The modern economy is struggling to figure out how to quantify and include “gig” work into job counts, economic growth, employment status, and more. Some economists and analysts are calling the parallel world of temporary or project specific work the gig economy. This refers to the ever spreading and changing work available to people with specific skills who work for individuals or corporations on a contract basis but who are not considered full time or even part time employees.
Think about Uber and Lyft, for example, and the emergence of that entire industry and technology. Ten years ago, these companies didn’t exist and now it has created jobs for workers to earn extra money outside their regular jobs or has become the sole source of income for many individuals around the world. It’s just one example of the changing landscape of work types for people seeking immediate income.
Adobe conducted a poll showing that about one third of workers in the United States have a second job right now. Over half of people polled predict that they would have more than one job in the future. This is both because people are not receiving enough for a living wage where they work, or they see extra earning potential outside of what they already have and want to embrace the opportunity.
More people are earning wages doing freelance work than ever before, much of which is facilitated by sites like Upwork. Upto one third of the American workforce (55 million people) gets their income by working as freelancers. These days, however, it is not just writers and graphic designers who are freelancing. IT jobs, accounting positions, and even senior managers are quickly becoming part of the gig economy.
The changing face of virtual reality is rapidly bolstering firms’ ability to have remote workers engage in face-to-face, or screen-to-screen, meetings. Companies are being pressured because of cost saving opportunities to hire out skill specific work to contractors, a process which has become much less formal and highly competitive.
If a company or an individual needs a job done, it is as easy as posting the job on a forum like Upwork or Freelance.com and watching the bids come in. Some will do it for free to gain a new client. This drives down the price companies have to pay for work because the bids get pretty competitive.
What does it mean for our generation?
We inherited a poor economy with little job security and large student loans. Having only one career seems unobtainable, especially as older generations are staying in their positions to older ages. It also feels less desirable, as it provides little flexibility and feels old fashioned.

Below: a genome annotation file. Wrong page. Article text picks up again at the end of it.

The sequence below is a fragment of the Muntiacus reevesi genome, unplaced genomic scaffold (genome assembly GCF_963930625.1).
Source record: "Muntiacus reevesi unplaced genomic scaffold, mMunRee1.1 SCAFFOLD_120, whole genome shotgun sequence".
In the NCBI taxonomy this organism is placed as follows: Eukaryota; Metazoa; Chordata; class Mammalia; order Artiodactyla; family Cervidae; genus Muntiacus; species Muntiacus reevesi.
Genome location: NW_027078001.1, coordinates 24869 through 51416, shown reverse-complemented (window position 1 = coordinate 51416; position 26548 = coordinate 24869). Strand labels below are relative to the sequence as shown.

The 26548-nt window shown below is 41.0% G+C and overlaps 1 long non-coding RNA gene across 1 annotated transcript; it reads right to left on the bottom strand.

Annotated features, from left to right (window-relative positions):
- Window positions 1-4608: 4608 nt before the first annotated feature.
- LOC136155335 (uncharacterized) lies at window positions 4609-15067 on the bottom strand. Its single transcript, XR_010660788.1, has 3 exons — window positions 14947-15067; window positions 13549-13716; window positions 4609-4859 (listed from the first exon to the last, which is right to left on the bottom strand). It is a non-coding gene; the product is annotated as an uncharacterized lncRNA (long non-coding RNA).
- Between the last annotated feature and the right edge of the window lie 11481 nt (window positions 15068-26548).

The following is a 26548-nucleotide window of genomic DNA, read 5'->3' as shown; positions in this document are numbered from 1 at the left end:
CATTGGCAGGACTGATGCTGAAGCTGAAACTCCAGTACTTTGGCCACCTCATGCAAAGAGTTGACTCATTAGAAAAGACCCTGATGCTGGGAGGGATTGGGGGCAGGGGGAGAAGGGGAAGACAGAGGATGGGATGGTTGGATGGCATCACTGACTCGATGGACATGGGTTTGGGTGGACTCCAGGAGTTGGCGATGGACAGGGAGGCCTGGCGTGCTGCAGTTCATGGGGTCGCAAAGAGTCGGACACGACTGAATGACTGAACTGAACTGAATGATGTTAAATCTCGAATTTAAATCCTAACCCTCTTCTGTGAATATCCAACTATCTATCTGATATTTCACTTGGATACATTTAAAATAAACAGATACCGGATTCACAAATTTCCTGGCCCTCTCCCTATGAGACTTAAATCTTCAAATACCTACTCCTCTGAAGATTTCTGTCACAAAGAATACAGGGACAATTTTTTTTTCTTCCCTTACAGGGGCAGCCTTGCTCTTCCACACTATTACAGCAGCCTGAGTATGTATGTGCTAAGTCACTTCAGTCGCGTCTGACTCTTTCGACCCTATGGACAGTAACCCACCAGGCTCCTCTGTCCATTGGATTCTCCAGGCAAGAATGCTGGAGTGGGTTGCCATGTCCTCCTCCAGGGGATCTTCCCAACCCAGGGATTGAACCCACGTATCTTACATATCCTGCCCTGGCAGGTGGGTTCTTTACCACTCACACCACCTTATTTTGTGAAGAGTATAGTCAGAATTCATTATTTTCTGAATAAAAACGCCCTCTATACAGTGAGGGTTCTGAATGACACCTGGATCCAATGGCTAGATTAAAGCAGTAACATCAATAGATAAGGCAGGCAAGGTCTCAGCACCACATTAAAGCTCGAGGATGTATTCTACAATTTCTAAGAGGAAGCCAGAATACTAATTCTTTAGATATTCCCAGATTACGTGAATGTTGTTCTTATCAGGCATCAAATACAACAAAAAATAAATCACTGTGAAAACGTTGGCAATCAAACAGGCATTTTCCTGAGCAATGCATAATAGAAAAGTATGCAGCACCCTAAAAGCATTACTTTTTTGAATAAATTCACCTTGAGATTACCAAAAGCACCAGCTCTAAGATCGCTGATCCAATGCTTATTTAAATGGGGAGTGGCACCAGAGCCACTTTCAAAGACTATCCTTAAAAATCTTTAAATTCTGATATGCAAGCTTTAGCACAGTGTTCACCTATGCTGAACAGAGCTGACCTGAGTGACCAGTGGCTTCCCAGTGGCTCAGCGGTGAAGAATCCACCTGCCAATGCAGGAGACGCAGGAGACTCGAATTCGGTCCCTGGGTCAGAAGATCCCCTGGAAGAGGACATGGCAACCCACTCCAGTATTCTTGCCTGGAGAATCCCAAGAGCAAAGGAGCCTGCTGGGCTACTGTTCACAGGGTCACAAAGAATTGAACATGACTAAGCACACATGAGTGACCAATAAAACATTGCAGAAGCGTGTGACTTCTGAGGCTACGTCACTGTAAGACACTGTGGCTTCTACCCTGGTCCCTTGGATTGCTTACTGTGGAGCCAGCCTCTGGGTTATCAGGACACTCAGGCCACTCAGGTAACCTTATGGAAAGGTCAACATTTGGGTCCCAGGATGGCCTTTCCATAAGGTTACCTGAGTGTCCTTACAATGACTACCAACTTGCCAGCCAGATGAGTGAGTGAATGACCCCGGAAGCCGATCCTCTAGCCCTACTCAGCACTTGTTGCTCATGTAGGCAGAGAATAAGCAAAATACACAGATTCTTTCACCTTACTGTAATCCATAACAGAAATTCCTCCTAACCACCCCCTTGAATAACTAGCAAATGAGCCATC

The gig economy has many pros and cons, though. And, it’s important to know about both sides of this new reality.
The pros are kind of obvious: gigs on the side means supplemental income to help pay off debts, like student loans. They also allow us to work on different schedules and from anywhere in the world. When you’re working on projects, most of the time, all you need is your computer and an internet connection and you’re ready to get to work. This also means that, no matter where you live, you’re not bound the geographic location for job opportunities. The world wide web has opened up a whole new field of gigs for employees around the world.
The cons are pretty serious, though.
There is very little, if any, workplace protection for gig economy workers. It is easy for those of us participating in short term, skill specific work to be taken advantage of. The Freelance Union conducted a study that showed the average gig worker loses out on about $6,000 per year because they get stiffed in one way or another by the person hiring them.
Most freelancers are also uninsured. And, if you have insurance, it’s likely to be very expensive because it’s not provided to you as a part of a benefits package from an employer.
Benefits like sick days or vacation are also non-options for those in the gig economy. This can lead to burnout and overwork. It is easy to just move project to project without taking time off on the weekends if you need to make money. Especially when you’re competing with so many others in the gig economy for a specific job and you’ve had to charge less for your work.
Companies can onboard and off-board people without the hassle of paperwork and employment taxes. They also don’t need to worry about paying for you when your particular skill isn’t in demand at a particular moment.
The law hasn’t caught up with the ever-changing economy and many workers are being taken advantage of or overlooking their own needs in favor of small incremental pay checks.